Counterpoint: As Denuvo Lauds Its Weeks-Long Control, 20 Year Old Game Still Selling Due To Its Modding Community

from the you-mod-bro? dept

I’ve covered the saga of Denuvo DRM regularly as of late. The once-vaunted anti-piracy tool, thought to be the end of video game piracy altogether, has instead had its protection window reduced to somewhere between a week and some weeks. Despite the headwinds of reality, the folks behind Denuvo have bravely soldiered on, proclaiming the tool still useful for protecting the ever-important early-release window of new video games.

And that’s where I think a counterpoint needs to be made. The idea that the most important time in the sales cycle for a new video game is its initial release is almost gospel within the industry. And it’s not without its logic, I suppose. Many, many games experience the vast majority of their sales upon initial release. But what if that wasn’t the case? And what if by simply embracing the gaming community and releasing control over the product, instead of trying to cling to it with tactics like DRM, the sales cycle for a game became so long that it changed the math?

What if more games were like Quake, in other words. And I mean the original Quake, released by id Software some twenty years ago. The game has continued to sell throughout these past two decades, but is going through something of a comeback recently. Why? Well, it’s because the modding community that has developed around the game has kept it fresh and relevant.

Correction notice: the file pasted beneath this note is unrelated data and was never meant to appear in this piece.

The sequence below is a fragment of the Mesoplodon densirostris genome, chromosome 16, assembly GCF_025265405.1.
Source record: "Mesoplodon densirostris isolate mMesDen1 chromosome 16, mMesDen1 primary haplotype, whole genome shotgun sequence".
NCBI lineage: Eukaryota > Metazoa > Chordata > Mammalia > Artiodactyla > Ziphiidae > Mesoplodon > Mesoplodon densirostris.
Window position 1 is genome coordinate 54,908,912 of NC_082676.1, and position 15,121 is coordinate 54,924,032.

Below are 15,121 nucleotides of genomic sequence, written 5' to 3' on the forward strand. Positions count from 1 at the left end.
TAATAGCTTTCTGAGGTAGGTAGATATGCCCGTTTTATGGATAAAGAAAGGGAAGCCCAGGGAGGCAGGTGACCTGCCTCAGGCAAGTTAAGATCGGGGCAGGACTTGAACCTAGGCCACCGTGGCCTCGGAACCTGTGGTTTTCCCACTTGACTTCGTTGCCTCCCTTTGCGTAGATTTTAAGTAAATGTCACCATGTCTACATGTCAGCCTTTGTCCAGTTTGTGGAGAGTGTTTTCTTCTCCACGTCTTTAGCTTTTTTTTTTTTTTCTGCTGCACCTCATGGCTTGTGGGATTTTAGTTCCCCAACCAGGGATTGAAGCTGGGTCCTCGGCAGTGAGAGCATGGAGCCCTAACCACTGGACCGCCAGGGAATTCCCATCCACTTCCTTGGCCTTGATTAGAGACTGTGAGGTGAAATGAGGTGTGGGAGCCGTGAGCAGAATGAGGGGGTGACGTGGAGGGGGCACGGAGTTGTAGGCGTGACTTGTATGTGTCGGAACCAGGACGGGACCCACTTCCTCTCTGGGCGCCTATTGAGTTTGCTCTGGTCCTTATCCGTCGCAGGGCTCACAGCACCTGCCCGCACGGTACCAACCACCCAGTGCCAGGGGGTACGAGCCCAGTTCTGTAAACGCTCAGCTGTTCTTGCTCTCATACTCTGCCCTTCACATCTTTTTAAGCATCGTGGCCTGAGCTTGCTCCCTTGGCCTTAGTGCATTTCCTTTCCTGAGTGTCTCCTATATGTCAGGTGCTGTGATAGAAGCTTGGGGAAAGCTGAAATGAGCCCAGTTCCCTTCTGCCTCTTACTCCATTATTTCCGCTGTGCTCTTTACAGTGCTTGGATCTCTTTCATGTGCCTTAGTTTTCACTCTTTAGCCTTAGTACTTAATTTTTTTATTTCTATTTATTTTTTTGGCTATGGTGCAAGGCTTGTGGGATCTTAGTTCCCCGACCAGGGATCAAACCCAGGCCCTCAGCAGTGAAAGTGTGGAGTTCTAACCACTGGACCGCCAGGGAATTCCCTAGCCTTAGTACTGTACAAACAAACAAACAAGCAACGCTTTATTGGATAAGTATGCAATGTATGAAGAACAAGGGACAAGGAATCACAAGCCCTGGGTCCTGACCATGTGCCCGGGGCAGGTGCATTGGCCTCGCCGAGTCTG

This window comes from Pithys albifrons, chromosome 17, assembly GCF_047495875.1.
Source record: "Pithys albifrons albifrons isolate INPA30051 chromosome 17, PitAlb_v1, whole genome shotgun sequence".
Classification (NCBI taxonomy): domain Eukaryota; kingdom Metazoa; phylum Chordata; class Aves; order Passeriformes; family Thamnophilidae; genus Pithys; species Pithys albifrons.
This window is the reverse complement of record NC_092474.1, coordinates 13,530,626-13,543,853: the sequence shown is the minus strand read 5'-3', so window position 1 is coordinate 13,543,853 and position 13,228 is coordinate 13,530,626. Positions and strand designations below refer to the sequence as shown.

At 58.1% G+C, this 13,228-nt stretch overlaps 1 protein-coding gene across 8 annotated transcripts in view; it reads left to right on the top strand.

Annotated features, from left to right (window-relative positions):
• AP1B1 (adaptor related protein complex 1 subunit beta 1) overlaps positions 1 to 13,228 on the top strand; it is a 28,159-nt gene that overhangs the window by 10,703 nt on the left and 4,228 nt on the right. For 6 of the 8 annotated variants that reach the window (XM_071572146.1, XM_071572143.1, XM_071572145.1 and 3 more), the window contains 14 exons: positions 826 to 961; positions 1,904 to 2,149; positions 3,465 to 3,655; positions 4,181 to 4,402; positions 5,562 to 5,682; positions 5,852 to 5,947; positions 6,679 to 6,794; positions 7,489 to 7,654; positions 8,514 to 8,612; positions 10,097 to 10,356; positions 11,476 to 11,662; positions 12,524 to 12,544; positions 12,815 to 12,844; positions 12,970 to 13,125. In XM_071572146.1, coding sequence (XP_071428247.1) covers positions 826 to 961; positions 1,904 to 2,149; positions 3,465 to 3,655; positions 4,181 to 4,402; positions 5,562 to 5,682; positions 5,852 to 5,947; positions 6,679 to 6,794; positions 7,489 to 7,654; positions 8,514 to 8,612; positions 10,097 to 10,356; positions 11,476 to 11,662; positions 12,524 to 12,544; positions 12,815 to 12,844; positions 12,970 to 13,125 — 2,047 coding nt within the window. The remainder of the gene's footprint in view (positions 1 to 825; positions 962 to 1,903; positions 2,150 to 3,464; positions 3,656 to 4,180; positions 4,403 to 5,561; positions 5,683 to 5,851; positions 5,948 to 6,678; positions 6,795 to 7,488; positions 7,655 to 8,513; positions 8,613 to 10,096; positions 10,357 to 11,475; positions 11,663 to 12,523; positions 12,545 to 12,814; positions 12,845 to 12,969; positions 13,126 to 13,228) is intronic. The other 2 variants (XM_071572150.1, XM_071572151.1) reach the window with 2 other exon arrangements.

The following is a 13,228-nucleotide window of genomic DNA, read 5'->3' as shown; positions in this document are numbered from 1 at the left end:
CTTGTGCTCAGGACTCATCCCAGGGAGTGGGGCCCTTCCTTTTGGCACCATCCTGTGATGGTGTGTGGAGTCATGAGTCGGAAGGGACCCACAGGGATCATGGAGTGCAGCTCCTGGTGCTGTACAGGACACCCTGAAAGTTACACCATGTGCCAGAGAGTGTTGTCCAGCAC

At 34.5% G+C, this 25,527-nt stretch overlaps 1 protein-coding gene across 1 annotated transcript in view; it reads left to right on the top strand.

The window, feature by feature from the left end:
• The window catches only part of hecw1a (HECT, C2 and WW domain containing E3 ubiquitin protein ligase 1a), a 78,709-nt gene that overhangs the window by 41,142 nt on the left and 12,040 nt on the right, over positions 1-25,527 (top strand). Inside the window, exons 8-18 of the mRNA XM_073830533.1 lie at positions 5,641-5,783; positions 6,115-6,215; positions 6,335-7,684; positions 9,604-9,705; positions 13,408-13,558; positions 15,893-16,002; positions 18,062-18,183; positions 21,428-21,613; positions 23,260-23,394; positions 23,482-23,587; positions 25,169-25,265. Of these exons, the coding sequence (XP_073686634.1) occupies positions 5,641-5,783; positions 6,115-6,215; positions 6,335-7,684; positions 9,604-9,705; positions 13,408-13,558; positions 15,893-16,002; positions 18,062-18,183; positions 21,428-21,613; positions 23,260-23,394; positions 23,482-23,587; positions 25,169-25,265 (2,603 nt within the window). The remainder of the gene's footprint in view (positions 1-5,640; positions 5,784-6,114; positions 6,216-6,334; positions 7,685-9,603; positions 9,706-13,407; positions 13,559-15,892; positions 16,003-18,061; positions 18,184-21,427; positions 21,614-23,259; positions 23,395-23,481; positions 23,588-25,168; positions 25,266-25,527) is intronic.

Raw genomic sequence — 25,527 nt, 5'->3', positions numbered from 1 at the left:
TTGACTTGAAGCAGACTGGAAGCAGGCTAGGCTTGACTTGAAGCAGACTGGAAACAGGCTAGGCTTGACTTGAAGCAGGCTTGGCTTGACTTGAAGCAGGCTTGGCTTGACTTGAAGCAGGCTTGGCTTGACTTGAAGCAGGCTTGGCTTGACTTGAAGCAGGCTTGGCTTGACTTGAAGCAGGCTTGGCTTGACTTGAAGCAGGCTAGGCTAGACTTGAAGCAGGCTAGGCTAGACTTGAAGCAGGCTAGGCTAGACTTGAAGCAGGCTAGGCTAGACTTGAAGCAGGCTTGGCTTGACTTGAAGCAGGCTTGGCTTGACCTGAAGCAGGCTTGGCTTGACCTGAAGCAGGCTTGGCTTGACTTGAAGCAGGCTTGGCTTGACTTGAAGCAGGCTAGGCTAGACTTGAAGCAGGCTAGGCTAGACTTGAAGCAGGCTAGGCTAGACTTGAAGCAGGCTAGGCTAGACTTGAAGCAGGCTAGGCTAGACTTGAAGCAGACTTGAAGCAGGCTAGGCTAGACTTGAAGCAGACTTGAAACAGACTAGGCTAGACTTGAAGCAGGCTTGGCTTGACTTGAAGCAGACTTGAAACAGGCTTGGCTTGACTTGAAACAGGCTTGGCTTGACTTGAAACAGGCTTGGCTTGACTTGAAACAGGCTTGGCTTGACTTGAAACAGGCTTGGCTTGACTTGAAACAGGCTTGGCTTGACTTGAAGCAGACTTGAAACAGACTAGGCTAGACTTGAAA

Quake mapping is consistent, organized and unrelenting. Quake’s community has mostly rallied around a singular download hub for nearly every level, and there’s even a handy launcher that downloads, installs and runs them all for you. Quake map packs tend to be once-a-month events, and they’re of indisputable quality, unshackled by the hardware and engine limits of the 90s.

You can pick Quake up from GOG or Steam, but the GOG version works out slightly cheaper since it includes both official expansions—Scourge of Armagon and Dissolution Of Eternity—which are sold separately on the Steam release.

Keep in mind that it’s been twenty years since the game’s first release and the modding community has stepped in to make sure that it’s still being sold today. Interest is running high as fans have reinvigorated the game through their own creativity, updated the graphics to drag it into modernity, and generated interest through sharing levels and graphic designs. All of this happening outside of the control of id Software, which instead gets to sit back and simply cash the checks all this interest is writing for them. Exactly how valuable was the early release window of Quake to id Software?

Still valuable, I am sure, but the math simply can’t be the same as the likes of Denuvo claim, what with a cycle alive and well after two decades. Giving up control made that possible, whereas the use of control tools like DRM, especially DRM that relies on 3rd party check-in servers that won’t be around forever, actively work against that possibility. It seems to me that any game developer looking to make money should be clear on which of these business philosophies it ought to embrace.

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Comments on “Counterpoint: As Denuvo Lauds Its Weeks-Long Control, 20 Year Old Game Still Selling Due To Its Modding Community”

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My_Name_Here says: